Monday, 12 January 2015

Of A Truly Memorable New Year's Eve

Christmas and New Year 2014 was great. Really great. It was full of special memories of family, fun, food and an awful lot of travelling.

We spent New Year's Eve in a Russian dacha or, if you're not familiar with this term, a lovely log cabin in a small village about 4 hours drive from Moscow. Thankfully we took the train and what a journey that proved to be (a story for another blog occasion be assured).

The evening was special because some dozen or more of Anna's relatives came together and put on a night of fun and feasting that make a good New Year celebration truly great. Although everyone contributed to the evening for me it clearly belonged to a fine lady who left me with a very special memory I'll treasure for a long, long time.

Anna's babushka or, if you prefer, Alicia's great babushka, sat at the head of the table. Although late in years she sat very upright, gait quite perfect, almost majestic. She talked slowly, deliberately, gently and quite beautifully.

Sat next to her was a man who understands opportunity when it comes knocking and surrounded by relatives good in both Russian and English I slowly began to probe and open up a wonderful personal history that confirmed my view that I was in the presence of a very special lady who had some stories to tell.

She told me that her mum was a member of the communist party aged just 15 and "took an active part in the Revolution". She said she remembered when she first heard that their leader was a man called Stalin and how they thought he was a man "next to God". She explained how she and others laboured hard in the fields because they wanted to serve him well. I asked her if she remembered the day Russia declared war with Germany and she replied of course she did. She said she remembered it well "we cried all day long because we knew so many Russians were going die" she added, her face looking disturbed and stressed.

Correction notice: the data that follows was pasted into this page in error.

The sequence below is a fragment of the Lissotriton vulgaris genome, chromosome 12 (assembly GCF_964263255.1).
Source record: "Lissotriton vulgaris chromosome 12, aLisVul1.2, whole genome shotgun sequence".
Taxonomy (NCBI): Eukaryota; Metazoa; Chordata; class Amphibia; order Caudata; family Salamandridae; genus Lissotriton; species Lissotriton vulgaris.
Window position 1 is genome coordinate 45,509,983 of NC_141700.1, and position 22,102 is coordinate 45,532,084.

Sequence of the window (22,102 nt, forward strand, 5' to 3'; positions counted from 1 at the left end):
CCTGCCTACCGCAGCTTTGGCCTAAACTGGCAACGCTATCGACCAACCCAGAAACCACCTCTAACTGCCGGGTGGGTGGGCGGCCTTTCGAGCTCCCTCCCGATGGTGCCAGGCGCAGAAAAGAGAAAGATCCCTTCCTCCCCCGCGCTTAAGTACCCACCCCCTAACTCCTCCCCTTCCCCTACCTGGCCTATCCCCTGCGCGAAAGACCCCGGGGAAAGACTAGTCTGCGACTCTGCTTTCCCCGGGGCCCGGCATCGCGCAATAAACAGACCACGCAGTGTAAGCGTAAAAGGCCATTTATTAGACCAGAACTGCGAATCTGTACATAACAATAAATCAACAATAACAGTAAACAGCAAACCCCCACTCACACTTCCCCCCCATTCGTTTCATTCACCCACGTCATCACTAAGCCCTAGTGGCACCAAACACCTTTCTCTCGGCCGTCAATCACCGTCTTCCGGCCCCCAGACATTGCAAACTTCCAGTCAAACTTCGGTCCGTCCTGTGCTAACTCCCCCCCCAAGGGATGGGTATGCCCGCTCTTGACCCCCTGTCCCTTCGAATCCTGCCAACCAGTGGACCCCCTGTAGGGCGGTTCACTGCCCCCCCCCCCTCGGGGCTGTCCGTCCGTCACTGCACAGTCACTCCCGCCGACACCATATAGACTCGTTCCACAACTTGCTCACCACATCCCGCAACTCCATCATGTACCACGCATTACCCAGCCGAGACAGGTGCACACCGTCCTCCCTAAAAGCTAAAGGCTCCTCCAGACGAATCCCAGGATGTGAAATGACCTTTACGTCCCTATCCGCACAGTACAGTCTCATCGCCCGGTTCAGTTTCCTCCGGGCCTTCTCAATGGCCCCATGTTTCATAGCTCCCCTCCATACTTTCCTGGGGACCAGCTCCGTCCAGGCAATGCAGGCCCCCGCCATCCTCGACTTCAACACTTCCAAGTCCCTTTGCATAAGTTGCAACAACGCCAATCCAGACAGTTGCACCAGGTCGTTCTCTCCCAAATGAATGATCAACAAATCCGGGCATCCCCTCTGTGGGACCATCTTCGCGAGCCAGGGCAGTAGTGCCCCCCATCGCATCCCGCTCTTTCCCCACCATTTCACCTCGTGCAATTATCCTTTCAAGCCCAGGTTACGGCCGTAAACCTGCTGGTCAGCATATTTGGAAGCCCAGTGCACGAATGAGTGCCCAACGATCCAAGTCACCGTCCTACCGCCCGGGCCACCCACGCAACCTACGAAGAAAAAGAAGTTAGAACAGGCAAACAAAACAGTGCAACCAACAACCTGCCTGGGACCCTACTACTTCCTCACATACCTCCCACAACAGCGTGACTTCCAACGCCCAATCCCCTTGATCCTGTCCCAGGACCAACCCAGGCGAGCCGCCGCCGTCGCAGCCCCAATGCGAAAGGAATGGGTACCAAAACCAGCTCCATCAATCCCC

As we headed towards the latter part of my interview I wanted to lead her into more positive memories in the hope she'd finish feeling good about my gentle inquisition so I asked her when she first met her husband. Before I did so I looked at her and I couldn't help but think of the Titanic movie where a once youthful lady recounts her life story at the beginning and end of a film. The lady in front of me smiled gently through a face that though now "a carefully written page" was still very beautiful.

She told me she had met her husband at a college dance and the attraction had been immediate - a statement confirmed by the fact they were married within six months. When I asked if it was love at first sight she merely replied "we both knew". I couldn't help but think about the happenstance around it all which scared me terribly. What if either of them hadn't turned up at that dance? Might there have been no him, no Tatiana and no wife and certainly no daughter?

She explained they had both worked for the first three months in one place before being posted to another much farther away. She worked on environmental matters and he in agriculture. For a good period of their early marriage he was away mapping a huge forest returning only for the weekends. But he was a family man and lived for his wife and children.

By the end of the ending everyone but she and I had peeled away and gone to bed. I thanked her for sharing her world and tremendous personal history with me and others. I hugged her and struggled to let her go.

1 comment:

  1. Great tale Fred, well told. You won't see oldies like them/us again....Did you get message re reg LGL 1 [possibly for new/old car? All OK ring soon. XX